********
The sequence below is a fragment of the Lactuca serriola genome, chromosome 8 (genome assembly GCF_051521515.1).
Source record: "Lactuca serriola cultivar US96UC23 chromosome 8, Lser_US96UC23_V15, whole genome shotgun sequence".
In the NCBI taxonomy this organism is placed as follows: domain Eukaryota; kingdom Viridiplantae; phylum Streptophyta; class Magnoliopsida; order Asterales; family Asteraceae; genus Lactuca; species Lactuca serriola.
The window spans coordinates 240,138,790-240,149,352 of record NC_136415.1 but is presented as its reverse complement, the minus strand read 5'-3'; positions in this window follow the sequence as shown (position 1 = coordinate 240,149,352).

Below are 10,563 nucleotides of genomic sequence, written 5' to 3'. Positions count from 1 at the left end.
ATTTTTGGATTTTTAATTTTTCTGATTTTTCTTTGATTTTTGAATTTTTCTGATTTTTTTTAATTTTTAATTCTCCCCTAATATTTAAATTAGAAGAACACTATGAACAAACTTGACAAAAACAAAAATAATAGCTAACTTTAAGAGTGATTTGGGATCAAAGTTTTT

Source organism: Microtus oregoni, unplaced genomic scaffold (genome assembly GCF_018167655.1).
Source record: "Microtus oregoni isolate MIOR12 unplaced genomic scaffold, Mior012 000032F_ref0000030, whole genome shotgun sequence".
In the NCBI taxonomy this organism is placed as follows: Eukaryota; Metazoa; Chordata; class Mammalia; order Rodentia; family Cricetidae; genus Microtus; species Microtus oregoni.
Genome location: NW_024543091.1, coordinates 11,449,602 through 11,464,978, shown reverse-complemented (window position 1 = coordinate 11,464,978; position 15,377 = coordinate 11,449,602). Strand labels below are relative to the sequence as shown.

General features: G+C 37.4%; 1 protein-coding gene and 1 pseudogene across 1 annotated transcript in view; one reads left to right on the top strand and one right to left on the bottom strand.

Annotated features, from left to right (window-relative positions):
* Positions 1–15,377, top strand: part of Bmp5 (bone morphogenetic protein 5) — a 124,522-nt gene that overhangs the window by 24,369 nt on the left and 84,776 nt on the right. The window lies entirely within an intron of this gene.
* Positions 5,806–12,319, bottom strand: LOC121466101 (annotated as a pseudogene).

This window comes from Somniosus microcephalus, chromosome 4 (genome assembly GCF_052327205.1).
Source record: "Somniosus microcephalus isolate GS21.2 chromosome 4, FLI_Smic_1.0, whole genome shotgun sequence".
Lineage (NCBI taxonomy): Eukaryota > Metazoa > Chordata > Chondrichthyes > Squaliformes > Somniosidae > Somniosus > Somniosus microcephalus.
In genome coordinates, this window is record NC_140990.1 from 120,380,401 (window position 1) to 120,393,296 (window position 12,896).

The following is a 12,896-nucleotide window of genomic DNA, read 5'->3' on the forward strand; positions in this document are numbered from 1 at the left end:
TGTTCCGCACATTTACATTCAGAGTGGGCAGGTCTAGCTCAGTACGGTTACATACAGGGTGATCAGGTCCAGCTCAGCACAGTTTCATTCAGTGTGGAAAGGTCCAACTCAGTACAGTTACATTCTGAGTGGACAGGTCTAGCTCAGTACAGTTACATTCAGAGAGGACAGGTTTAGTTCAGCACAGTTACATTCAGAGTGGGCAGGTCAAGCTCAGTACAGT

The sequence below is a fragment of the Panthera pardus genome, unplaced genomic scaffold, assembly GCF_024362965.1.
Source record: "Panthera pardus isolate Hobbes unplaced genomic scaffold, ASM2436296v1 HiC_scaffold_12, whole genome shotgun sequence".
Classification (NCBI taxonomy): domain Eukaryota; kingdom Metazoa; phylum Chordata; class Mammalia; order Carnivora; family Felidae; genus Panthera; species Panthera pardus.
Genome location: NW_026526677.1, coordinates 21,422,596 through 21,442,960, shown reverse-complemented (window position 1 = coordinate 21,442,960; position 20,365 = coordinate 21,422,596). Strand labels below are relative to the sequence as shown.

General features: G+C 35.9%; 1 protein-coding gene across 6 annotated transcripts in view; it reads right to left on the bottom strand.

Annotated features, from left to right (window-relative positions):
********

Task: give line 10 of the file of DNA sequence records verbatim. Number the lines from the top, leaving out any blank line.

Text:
Genome location: NW_024543091.1, coordinates 11,449,602 through 11,464,978, shown reverse-complemented (window position 1 = coordinate 11,464,978; position 15,377 = coordinate 11,449,602). Strand labels below are relative to the sequence as shown.